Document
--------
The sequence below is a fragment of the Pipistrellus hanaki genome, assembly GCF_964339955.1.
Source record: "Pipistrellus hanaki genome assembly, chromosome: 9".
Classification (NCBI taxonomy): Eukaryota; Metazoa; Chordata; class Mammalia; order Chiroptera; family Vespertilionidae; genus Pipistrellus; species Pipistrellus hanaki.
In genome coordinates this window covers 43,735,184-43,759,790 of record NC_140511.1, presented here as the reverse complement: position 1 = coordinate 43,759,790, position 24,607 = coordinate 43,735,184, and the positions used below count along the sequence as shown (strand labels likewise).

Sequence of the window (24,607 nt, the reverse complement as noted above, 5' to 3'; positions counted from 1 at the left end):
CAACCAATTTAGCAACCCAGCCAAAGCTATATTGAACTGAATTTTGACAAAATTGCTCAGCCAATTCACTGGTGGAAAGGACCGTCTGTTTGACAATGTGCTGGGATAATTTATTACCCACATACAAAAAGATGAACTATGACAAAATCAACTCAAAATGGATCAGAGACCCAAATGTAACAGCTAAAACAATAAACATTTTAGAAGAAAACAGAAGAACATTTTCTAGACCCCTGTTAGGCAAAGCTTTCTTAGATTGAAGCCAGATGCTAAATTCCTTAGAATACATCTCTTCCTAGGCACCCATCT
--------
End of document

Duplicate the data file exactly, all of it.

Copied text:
The sequence below is a fragment of the Pipistrellus hanaki genome, assembly GCF_964339955.1.
Source record: "Pipistrellus hanaki genome assembly, chromosome: 9".
Classification (NCBI taxonomy): Eukaryota; Metazoa; Chordata; class Mammalia; order Chiroptera; family Vespertilionidae; genus Pipistrellus; species Pipistrellus hanaki.
In genome coordinates this window covers 43,735,184-43,759,790 of record NC_140511.1, presented here as the reverse complement: position 1 = coordinate 43,759,790, position 24,607 = coordinate 43,735,184, and the positions used below count along the sequence as shown (strand labels likewise).

Sequence of the window (24,607 nt, the reverse complement as noted above, 5' to 3'; positions counted from 1 at the left end):
CAACCAATTTAGCAACCCAGCCAAAGCTATATTGAACTGAATTTTGACAAAATTGCTCAGCCAATTCACTGGTGGAAAGGACCGTCTGTTTGACAATGTGCTGGGATAATTTATTACCCACATACAAAAAGATGAACTATGACAAAATCAACTCAAAATGGATCAGAGACCCAAATGTAACAGCTAAAACAATAAACATTTTAGAAGAAAACAGAAGAACATTTTCTAGACCCCTGTTAGGCAAAGCTTTCTTAGATTGAAGCCAGATGCTAAATTCCTTAGAATACATCTCTTCCTAGGCACCCATCT